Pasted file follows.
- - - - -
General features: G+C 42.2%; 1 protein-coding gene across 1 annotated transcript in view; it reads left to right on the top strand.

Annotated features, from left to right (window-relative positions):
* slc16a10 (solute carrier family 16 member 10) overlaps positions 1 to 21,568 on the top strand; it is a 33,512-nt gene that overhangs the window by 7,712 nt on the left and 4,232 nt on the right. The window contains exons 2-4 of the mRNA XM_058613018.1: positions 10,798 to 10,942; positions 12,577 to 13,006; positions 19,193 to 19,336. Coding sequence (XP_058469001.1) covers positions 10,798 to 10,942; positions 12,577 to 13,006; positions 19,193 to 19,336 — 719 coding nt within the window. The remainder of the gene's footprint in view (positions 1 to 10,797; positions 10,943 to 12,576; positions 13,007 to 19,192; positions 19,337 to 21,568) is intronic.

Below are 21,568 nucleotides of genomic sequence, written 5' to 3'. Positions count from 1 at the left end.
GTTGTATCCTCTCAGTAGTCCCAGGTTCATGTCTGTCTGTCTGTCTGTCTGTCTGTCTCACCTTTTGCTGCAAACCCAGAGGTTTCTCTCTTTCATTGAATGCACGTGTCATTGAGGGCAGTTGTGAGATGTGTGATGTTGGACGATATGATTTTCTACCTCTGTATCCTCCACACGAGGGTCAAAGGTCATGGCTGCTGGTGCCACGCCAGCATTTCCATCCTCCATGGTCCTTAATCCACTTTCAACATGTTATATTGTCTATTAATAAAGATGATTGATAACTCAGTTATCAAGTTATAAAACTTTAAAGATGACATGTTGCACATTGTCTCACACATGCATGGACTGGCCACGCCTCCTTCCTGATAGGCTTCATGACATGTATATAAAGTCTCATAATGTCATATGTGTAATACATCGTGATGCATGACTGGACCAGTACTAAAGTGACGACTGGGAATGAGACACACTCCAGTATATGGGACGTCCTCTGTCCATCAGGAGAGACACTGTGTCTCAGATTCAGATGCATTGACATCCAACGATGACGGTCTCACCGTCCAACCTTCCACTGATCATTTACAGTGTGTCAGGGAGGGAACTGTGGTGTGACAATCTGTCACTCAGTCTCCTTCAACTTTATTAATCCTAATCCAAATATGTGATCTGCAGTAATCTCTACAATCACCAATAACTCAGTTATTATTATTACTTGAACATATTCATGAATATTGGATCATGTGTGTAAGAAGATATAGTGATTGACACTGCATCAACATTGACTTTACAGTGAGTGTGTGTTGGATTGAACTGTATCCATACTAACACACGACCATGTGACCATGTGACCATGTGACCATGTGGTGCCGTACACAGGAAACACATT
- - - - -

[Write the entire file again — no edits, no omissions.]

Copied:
General features: G+C 42.2%; 1 protein-coding gene across 1 annotated transcript in view; it reads left to right on the top strand.

Annotated features, from left to right (window-relative positions):
* slc16a10 (solute carrier family 16 member 10) overlaps positions 1 to 21,568 on the top strand; it is a 33,512-nt gene that overhangs the window by 7,712 nt on the left and 4,232 nt on the right. The window contains exons 2-4 of the mRNA XM_058613018.1: positions 10,798 to 10,942; positions 12,577 to 13,006; positions 19,193 to 19,336. Coding sequence (XP_058469001.1) covers positions 10,798 to 10,942; positions 12,577 to 13,006; positions 19,193 to 19,336 — 719 coding nt within the window. The remainder of the gene's footprint in view (positions 1 to 10,797; positions 10,943 to 12,576; positions 13,007 to 19,192; positions 19,337 to 21,568) is intronic.

Below are 21,568 nucleotides of genomic sequence, written 5' to 3'. Positions count from 1 at the left end.
GTTGTATCCTCTCAGTAGTCCCAGGTTCATGTCTGTCTGTCTGTCTGTCTGTCTGTCTCACCTTTTGCTGCAAACCCAGAGGTTTCTCTCTTTCATTGAATGCACGTGTCATTGAGGGCAGTTGTGAGATGTGTGATGTTGGACGATATGATTTTCTACCTCTGTATCCTCCACACGAGGGTCAAAGGTCATGGCTGCTGGTGCCACGCCAGCATTTCCATCCTCCATGGTCCTTAATCCACTTTCAACATGTTATATTGTCTATTAATAAAGATGATTGATAACTCAGTTATCAAGTTATAAAACTTTAAAGATGACATGTTGCACATTGTCTCACACATGCATGGACTGGCCACGCCTCCTTCCTGATAGGCTTCATGACATGTATATAAAGTCTCATAATGTCATATGTGTAATACATCGTGATGCATGACTGGACCAGTACTAAAGTGACGACTGGGAATGAGACACACTCCAGTATATGGGACGTCCTCTGTCCATCAGGAGAGACACTGTGTCTCAGATTCAGATGCATTGACATCCAACGATGACGGTCTCACCGTCCAACCTTCCACTGATCATTTACAGTGTGTCAGGGAGGGAACTGTGGTGTGACAATCTGTCACTCAGTCTCCTTCAACTTTATTAATCCTAATCCAAATATGTGATCTGCAGTAATCTCTACAATCACCAATAACTCAGTTATTATTATTACTTGAACATATTCATGAATATTGGATCATGTGTGTAAGAAGATATAGTGATTGACACTGCATCAACATTGACTTTACAGTGAGTGTGTGTTGGATTGAACTGTATCCATACTAACACACGACCATGTGACCATGTGACCATGTGACCATGTGGTGCCGTACACAGGAAACACATT